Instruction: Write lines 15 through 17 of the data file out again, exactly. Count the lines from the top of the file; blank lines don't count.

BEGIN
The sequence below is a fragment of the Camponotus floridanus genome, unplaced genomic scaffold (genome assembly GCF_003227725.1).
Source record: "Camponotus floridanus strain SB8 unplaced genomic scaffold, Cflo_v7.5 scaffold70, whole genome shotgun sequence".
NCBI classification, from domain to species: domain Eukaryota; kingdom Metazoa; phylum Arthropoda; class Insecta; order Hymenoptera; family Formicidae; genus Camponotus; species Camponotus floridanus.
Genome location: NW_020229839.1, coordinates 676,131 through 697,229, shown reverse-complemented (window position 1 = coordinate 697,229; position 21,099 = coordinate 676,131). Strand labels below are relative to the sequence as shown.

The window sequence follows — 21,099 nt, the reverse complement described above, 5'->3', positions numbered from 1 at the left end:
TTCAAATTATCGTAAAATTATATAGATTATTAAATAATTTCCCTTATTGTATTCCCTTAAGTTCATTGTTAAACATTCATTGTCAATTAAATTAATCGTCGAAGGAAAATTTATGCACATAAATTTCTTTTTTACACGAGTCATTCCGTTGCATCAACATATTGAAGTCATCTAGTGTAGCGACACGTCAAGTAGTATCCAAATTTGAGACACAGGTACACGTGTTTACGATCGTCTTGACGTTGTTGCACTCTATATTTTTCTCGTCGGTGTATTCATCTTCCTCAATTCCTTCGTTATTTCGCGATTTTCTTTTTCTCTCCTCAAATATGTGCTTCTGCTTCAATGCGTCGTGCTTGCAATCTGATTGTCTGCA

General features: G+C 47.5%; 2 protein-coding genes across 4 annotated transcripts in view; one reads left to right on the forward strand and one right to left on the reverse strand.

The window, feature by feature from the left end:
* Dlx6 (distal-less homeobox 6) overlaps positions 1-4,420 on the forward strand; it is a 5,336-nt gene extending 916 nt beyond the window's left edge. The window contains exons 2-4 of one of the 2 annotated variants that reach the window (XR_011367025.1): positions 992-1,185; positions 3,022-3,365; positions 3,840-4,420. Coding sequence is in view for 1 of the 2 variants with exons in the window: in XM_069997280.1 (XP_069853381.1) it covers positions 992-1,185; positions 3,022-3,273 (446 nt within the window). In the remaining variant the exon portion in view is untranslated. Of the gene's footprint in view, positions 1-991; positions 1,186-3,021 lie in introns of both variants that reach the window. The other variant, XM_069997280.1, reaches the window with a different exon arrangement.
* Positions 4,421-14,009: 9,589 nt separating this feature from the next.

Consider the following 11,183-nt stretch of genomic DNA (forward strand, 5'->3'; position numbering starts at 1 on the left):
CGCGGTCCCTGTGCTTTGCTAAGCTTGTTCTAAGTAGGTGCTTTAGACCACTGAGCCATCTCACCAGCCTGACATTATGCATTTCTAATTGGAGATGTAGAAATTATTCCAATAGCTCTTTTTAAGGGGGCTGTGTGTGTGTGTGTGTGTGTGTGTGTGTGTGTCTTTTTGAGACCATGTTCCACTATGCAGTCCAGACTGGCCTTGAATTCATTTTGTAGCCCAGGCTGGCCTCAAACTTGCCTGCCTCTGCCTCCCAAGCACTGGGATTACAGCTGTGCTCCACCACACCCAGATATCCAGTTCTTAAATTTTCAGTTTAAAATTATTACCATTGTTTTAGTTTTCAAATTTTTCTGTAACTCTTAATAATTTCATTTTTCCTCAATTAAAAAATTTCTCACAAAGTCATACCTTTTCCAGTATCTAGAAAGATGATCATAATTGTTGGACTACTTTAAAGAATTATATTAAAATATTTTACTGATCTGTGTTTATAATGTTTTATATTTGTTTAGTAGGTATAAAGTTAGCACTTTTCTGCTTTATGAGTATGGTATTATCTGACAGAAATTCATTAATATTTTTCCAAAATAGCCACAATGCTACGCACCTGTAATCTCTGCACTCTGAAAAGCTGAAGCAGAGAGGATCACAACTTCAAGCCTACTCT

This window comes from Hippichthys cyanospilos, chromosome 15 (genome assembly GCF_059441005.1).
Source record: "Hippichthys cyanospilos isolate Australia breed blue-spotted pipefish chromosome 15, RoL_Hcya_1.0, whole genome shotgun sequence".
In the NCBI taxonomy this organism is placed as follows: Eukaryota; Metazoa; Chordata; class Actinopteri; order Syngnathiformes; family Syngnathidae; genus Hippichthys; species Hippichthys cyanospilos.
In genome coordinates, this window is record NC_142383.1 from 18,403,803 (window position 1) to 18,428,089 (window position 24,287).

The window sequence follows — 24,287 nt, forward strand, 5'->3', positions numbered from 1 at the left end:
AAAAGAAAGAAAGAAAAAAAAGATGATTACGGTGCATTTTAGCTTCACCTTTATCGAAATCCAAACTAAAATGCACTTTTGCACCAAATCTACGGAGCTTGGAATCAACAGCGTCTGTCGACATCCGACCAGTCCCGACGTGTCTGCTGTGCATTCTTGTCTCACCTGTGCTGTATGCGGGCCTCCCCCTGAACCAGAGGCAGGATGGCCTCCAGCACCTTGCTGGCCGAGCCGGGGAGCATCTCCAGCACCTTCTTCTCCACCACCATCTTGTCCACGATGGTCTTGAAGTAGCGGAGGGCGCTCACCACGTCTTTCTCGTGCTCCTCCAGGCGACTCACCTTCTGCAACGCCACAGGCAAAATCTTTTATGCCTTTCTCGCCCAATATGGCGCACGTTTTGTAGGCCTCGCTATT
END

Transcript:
In the NCBI taxonomy this organism is placed as follows: Eukaryota; Metazoa; Chordata; class Actinopteri; order Syngnathiformes; family Syngnathidae; genus Hippichthys; species Hippichthys cyanospilos.
In genome coordinates, this window is record NC_142383.1 from 18,403,803 (window position 1) to 18,428,089 (window position 24,287).

The window sequence follows — 24,287 nt, forward strand, 5'->3', positions numbered from 1 at the left end: